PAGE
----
10 Reasons the
40-1 Bears To Win the NFC North is the Best Bet of 2017 NFL
QC was in Las Vegas last week and while he was there he stopped in on his
friend Chris "Mr. Peabody" Andrews' joint--the sports book at the
South Point Casino & Hotel--to place a bet he has been itching to make for
Bears to win the NFC North at 40-1.
The so-called experts have been crushing Chicago. Not only did the Bears finish
an abysmal 3-13 in 2016, they signed Tampa Bay backup QB Mike Glennon to a big
bucks FA deal and then turned around and traded multiple picks to San Francisco
to move up one spot and draft QB Mitchell Trubisky. The moves left the
"experts" scratching their heads and thinking Chicago at best is
unsure of what it is doing and at worst, in the words of Colin Cowherd, a
"dysfunctional dumpster fire."
This is sweet music to QC's ears.
Here is what Mr. Peabody, Cowherd and the other experts are missing:
1. NFL bottom feeders rebound to win division championships much more
frequently than 40-1.
Of the 59 NFL teams that finished a season 4-12 or worse since 2005, 7
rebounded the next year to win a division title. In other words, teams like
Chicago go from worst-to-first 11.86% of the time. That is far more often than
the 2.44% chance that the South Point's 40-1 odds imply. The Jaguars, Browns,
Rams and 49ers also fit this description, but, as will be shown below, only
Jacksonville might be considered to have comparable potential to the Bears and
Mr. Peabody's 5-1 odds on the Jags is nothing to dream on. If 11.86% is
Chicago's true chance to win the divisions, their odds should be far closer to
what Mr. Peabody is dealing on Jacksonville, (i.e., between 7-1 and 8-1) not
2. Chicago actually was pretty well coached and designed in 2016.
The Bears +.0050 play differential ranked 15th in the NFL in 2016, well ahead
of 2016 division champ and 2017 favorite Green Bay (-.0178, 24th). Since 2008,
6 of 11 NFL teams (54.5%) that finished with a losing record despite being
positively designed rebounded the next season to post a winning record. As the
Packers won the division in 2016 at just 10-6, a winning record should put
Chicago right in the thick of the divisional race. The Chargers (+400) and the
Bengals (+450) also fit this description, but, again, Mr. Peabody's San Diego
and Cincinnati odds have no sex appeal.
3. Vic Fangio and Dowell Loggains
Chicago HC John Fox is fairly uninspiring, but the same should not be said for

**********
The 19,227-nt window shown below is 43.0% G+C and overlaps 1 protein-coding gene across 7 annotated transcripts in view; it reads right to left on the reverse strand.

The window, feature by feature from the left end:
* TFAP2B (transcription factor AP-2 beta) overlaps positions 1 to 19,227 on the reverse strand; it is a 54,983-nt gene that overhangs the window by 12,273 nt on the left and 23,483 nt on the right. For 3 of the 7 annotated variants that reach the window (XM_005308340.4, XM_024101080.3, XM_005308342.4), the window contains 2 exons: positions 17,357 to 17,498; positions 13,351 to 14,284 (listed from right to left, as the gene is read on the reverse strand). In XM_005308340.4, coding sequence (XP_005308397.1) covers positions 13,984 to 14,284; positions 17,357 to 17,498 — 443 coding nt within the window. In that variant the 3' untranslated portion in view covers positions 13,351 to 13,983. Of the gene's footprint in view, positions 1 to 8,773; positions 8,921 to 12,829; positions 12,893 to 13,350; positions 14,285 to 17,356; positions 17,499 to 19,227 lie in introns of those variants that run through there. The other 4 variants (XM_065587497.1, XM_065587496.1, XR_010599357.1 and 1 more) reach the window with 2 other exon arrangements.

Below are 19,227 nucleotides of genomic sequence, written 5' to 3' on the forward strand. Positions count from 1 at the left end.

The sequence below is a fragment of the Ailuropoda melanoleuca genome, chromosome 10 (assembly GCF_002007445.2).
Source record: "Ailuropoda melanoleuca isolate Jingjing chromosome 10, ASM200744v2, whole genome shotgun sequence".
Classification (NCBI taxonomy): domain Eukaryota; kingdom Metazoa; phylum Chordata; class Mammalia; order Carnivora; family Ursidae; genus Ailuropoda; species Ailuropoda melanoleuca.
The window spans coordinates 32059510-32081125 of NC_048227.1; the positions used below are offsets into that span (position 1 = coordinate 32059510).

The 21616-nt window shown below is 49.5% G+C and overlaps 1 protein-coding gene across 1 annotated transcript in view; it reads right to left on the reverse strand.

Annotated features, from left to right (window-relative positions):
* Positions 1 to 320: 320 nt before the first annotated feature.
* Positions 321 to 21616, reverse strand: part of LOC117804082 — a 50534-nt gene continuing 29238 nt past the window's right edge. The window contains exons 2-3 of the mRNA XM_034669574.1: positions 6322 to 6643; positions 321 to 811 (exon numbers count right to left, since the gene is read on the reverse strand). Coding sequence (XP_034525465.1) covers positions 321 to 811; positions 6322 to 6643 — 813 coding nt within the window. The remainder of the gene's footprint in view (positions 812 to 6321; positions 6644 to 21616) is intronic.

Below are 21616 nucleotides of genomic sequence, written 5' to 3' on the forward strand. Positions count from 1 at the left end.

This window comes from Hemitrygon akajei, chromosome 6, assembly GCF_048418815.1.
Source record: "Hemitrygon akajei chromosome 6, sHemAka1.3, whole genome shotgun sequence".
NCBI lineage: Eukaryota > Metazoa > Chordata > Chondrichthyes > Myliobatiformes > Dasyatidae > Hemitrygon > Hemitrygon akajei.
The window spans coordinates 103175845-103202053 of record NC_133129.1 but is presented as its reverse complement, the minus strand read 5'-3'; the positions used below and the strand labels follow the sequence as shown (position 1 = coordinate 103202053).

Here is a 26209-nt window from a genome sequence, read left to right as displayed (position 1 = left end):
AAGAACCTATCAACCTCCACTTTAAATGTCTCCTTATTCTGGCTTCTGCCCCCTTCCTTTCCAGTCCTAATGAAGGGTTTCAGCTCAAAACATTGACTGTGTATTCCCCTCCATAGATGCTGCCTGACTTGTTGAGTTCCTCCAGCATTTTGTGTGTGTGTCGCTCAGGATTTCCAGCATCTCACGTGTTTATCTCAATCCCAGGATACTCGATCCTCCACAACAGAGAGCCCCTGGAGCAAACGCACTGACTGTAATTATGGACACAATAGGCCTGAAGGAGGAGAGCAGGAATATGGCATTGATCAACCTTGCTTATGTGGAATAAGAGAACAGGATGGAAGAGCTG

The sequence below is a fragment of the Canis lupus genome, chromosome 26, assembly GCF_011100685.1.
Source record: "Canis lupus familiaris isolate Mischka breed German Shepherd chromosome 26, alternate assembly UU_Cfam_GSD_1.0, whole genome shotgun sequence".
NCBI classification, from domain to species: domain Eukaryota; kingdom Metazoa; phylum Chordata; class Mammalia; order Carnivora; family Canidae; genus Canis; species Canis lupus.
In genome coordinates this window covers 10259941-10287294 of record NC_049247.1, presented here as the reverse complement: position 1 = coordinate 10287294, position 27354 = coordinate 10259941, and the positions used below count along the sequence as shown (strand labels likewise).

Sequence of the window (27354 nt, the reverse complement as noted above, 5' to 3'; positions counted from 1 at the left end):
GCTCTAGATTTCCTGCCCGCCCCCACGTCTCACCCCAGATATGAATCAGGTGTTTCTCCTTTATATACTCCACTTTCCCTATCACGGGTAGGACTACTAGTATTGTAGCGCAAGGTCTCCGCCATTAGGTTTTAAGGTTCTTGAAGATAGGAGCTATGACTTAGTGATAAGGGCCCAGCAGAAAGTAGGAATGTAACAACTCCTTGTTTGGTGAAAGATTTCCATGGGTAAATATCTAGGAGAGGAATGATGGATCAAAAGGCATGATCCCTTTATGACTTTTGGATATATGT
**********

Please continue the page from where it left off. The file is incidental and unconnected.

his play designers. DC Fangio is from the same zone blitz family that produced
master designers Dick LeBeau, Dom Capers, and Marvin Lewis. The Harbaugh
Brothers have kept him on staff for most their careers. Loggains is a rising
star as an offensive play designer. The Bears ranked 13th in QCYPA in 2016
(7.349) despite a grab bag at QB of Jay Cutler, Brian Hoyer and Matt Barkely.
Trubisky is a sponge who will soak up Loggain's designs quickly and assume the
starting role if Glennon cannot demonstrate that he can at least minimize TOs
and produce at middle of the NFL rate of efficiency.
4. Hedge Value
Of course, even if Chicago's true odds are between 7-1 and 8-1 that is still
quite a bit of risk. So while in Vegas QC bought a little insurance on Minneota
and Detroit. If the Vikings or Lions end up taking the divisional flag, then
Mr. Peabody has only borrowed QC's money, not won it. Combining Minnesota's and
Detroit's odds to win the NFC North yields a +860 figure. The only divisions
where you can get better value is the AFC East (where you would have to topple
New England) and the NFC West (where you would have to best Seattle), which are
the only divisions with bigger favorites than Green Bay. In addition, your
third choice in those divisions is a 15-1 shot (Buffalo & LA Rams) whereas
your third choice in the NFC North--Detroit--is a tasty 6-1.
5. Packers and Vikings backers will pay Mr. Peabody's margins for
QC calculated that the South Point book's margin on betting the winner of the
NFC North is 17.84%. If you allocate that margin on a pro rata basis,
each team bears 4.46% of the margin. The Packers (13.08%) are carrying 285% of
their pro rata share of the margin. The Vikings are carrying 111% of their pro
rata share of the margin. The Lions are carrying 57.2% of their pro rata share
of the margin. And the Bears are carrying 10% of their pro rata share of the
6. Somebody in the NFL almost always goes worst-to-first.
In 7 of the last 8 years, a team has won a division after finishing last the
year before an in 2011 two teams turned the trick (Denver and Houston, albeit
the Texans tied with the Titans for last in the AFC South in 2010). So it is
almost a sure thing that somebody is going to go from worst-to-first in 2017.
Here are the candidates: Jets (forget about it), Browns (worst designed team in